The Thwaites Glacier and its Impact on Sea Levels

The Melting of the Doomsday Glacier Could Raise Sea Levels by 65cm

The Thwaites Glacier, located in the West Antarctic Ice Sheet, is one of the most vulnerable glaciers to climate change. According to modelling, if it were to thaw completely it could raise global sea levels by an average of more than half a metre.

What is the Thwaites Glacier and why is it important?

It’s a massive ice sheet that covers an area of about 192,000 square kilometres, that’s about the size of Great Britain. It flows into the Amundsen Sea, where it forms a floating ice shelf that helps to stabilise the glacier and slow down its movement.

The Thwaites Glacier is important for two reasons. First, it acts as a plug that prevents the rest of the West Antarctic Ice Sheet from sliding into the ocean. If the glacier were to collapse, it could trigger a domino effect that would destabilise neighbouring glaciers and cause an additional three-metre rise in sea levels. Second, it contains enough ice to raise global sea levels by 65 cm on its own, which would have devastating impacts on coastal communities and ecosystems around the world.

What is causing the Thwaites Glacier to melt?

The main cause of the Thwaites Glacier’s melting is the warming of the ocean waters that surround it. Due to climate change, the winds in Antarctica have shifted and brought more warm water onto the continental shelf, where it reaches the base of the glacier and increases its melting rate. As the glacier melts, it loses mass and becomes thinner and weaker, making it more prone to cracking and breaking off into icebergs.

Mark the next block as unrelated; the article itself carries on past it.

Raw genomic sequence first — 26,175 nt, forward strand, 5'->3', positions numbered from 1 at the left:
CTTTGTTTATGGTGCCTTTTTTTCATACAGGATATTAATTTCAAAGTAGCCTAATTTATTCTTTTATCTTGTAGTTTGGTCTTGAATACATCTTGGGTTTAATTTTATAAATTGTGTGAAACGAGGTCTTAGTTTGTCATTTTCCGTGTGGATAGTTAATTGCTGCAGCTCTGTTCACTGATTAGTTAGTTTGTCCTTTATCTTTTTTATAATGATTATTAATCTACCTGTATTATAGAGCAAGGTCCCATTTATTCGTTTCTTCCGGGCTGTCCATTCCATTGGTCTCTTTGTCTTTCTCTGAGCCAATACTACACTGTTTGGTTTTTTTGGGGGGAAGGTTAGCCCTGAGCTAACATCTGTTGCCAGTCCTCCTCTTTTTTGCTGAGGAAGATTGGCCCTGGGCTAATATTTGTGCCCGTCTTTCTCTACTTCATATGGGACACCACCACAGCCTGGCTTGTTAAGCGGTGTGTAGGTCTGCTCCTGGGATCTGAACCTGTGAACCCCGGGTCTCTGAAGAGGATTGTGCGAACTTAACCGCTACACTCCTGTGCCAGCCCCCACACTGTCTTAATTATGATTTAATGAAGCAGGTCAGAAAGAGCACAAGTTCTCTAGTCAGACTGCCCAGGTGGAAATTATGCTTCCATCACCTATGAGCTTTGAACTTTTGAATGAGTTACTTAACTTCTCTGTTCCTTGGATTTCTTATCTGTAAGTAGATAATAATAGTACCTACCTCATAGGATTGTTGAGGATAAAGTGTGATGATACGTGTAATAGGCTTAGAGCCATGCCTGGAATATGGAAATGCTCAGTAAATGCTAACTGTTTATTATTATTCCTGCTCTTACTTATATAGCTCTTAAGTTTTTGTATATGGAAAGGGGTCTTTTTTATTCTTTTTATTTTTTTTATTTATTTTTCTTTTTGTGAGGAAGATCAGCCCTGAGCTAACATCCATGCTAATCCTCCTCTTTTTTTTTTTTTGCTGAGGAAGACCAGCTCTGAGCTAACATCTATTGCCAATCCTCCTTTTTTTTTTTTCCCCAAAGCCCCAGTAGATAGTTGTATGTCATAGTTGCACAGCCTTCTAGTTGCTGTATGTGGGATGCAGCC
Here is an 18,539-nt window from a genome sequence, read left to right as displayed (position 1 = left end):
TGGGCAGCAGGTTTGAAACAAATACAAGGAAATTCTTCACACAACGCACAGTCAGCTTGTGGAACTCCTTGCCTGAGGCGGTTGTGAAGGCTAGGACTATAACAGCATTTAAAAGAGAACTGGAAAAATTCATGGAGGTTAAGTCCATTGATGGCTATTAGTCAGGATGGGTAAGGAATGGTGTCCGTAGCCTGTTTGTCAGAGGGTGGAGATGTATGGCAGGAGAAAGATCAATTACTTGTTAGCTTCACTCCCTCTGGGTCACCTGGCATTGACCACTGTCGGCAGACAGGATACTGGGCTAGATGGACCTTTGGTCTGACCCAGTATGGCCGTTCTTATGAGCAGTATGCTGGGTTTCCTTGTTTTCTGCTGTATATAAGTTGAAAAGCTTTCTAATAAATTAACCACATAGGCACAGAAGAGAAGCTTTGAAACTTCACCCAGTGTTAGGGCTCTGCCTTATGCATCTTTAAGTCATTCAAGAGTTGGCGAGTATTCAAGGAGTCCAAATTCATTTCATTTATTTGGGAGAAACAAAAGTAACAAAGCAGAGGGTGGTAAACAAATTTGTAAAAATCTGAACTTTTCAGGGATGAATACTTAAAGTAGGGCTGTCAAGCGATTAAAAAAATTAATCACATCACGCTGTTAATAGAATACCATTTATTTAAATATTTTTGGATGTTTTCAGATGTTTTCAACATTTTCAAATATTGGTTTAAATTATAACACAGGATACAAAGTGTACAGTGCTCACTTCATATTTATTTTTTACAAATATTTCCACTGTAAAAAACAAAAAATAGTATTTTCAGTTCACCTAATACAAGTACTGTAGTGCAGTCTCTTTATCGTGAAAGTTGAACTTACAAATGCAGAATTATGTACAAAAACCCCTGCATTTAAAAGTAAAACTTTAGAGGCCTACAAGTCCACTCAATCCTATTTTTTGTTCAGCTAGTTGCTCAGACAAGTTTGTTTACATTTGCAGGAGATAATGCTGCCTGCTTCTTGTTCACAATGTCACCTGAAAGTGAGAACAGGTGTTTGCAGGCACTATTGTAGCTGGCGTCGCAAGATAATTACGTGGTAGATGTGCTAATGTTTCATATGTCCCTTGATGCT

Another factor that contributes to the glacier’s melting is the feedback loop between ice and water. As the glacier melts, it exposes more ice to the ocean, which then melts more. This also reduces the friction between the glacier and the bedrock, allowing it to slide faster towards the sea. Moreover, as the glacier melts, it lifts off from the bedrock and creates cavities that fill with warm water, further accelerating its melting.

What are the implications of the Thwaites Glacier’s collapse?

The collapse of the Thwaites Glacier would have serious implications for both humans and nature. According to a recent study published in Nature Communications , if global warming is not limited to 1.8°C, then melting from the Antarctic and Greenland ice sheets alone could cause sea levels to rise by 1.4 metres by 2100.

This would threaten millions of people who live in low-lying coastal areas, such as Bangladesh, Tuvalu, and parts of Australia. It would also increase the risk of flooding, erosion, saltwater intrusion, storm surges, and coastal habitat loss. Furthermore, it would affect marine life and biodiversity, as well as ocean circulation and climate patterns.

What can we do to save the Thwaites Glacier?

The only way to save the Thwaites Glacier and prevent its collapse is to reduce greenhouse gas emissions and limit global warming. This requires collective action from governments, businesses, and individuals to adopt clean energy sources, improve energy efficiency, and promote sustainable consumption and production.

We also need to support scientific research and monitoring of the Antarctic region, as well as raise awareness and education about its importance and vulnerability. By doing so, we can better understand the dynamics and impacts of ice melting and sea level rise and develop effective adaptation and mitigation strategies.

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